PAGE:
A Personal commentary on Fredericus Svane Africanus’ autobiography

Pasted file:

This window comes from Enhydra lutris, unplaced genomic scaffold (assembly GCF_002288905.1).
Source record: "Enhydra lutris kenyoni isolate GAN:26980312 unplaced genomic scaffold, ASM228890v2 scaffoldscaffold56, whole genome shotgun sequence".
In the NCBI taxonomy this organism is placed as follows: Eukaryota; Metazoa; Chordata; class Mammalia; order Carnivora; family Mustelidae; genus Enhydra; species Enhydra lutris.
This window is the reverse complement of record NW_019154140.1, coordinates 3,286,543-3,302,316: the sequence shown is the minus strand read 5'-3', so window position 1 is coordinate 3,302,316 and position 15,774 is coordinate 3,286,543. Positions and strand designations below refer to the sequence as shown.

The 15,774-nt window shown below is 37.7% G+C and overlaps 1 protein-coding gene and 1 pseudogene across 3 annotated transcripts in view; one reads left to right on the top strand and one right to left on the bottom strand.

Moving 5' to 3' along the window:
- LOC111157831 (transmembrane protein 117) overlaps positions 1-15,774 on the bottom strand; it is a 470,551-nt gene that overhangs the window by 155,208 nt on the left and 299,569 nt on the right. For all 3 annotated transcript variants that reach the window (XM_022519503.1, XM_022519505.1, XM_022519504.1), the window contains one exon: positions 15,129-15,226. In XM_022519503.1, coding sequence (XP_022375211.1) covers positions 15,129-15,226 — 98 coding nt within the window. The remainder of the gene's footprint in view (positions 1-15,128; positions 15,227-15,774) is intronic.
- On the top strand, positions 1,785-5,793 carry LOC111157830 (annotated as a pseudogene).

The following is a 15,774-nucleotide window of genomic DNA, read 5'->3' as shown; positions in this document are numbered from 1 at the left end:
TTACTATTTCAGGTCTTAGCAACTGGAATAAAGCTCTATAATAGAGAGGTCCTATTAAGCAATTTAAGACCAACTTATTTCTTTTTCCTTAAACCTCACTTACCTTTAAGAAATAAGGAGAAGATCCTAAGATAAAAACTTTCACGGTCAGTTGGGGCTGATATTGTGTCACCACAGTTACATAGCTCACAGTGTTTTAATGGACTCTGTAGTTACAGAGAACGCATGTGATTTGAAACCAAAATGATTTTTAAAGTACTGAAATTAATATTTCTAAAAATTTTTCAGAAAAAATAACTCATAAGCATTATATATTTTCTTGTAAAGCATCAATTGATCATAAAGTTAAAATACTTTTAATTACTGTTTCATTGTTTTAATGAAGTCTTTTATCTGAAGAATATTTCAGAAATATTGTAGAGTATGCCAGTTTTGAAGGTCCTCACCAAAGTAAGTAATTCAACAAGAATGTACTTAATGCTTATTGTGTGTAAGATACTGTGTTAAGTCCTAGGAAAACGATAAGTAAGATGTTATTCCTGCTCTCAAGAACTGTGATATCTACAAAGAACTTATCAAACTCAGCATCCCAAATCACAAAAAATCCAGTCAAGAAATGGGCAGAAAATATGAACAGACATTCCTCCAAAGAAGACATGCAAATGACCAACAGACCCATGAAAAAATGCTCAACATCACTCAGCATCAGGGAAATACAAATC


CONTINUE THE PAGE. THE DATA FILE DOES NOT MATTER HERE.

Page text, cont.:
This book is a personal commentary on Federicus Svane Africanus’s autobiography, The General Declaration. Frederik Petersen, as he was christened, was born in 1710, on that part of the Guinea Coast that became famous as the ‘Gold Coast’, in modern Ghana. The little village of his birth was called, Osu, just outside the town of Accra. Frederik’s father was a Danish soldier at the Danish slave-trading fortress of Christianborg. His mother was a local girl from another small village named Teshi. His Danish father, Hendrik Petersen, died early. So at the age of ten, Frederik became a child-soldier and then a schoolboy at the fortress. The Danish pastor at the fortress, Elias Svane, adopted him. The pastor re-christened him, Frederik Petersen Svane. Frederick then went on a long journey to Denmark with his father. King Frederik IV of Denmark, no less, became his godfather and took an interest in his wellbeing. Towards the end of his university education to become a priest, Frederik’s life became so difficult and disappointing, that he escaped back to the Guinea Coast, where he gave up his Christian missionary work and became a slave trader. At one time he was imprisoned for being a traitor. Also he witnessed a full-scale revolt at the fortress, and his life became so miserable that he was repatriated back to Denmark. He then wrote the ten-year autobiography of his time in Africa, The General Declaration, which was a petition for mercy and employment. King Frederik V issued a decree that helped Frederik to gain employment as a parish clerk and teacher. But he encountered many calamities as a village parish clerk and a teacher. One tragic event followed another right into his old age. Finally, Frederik died a blind beggar in 1789 and was buried in a paupers’ grave without a gravestone in the cemetery at Slagelse, Zealand, Denmark.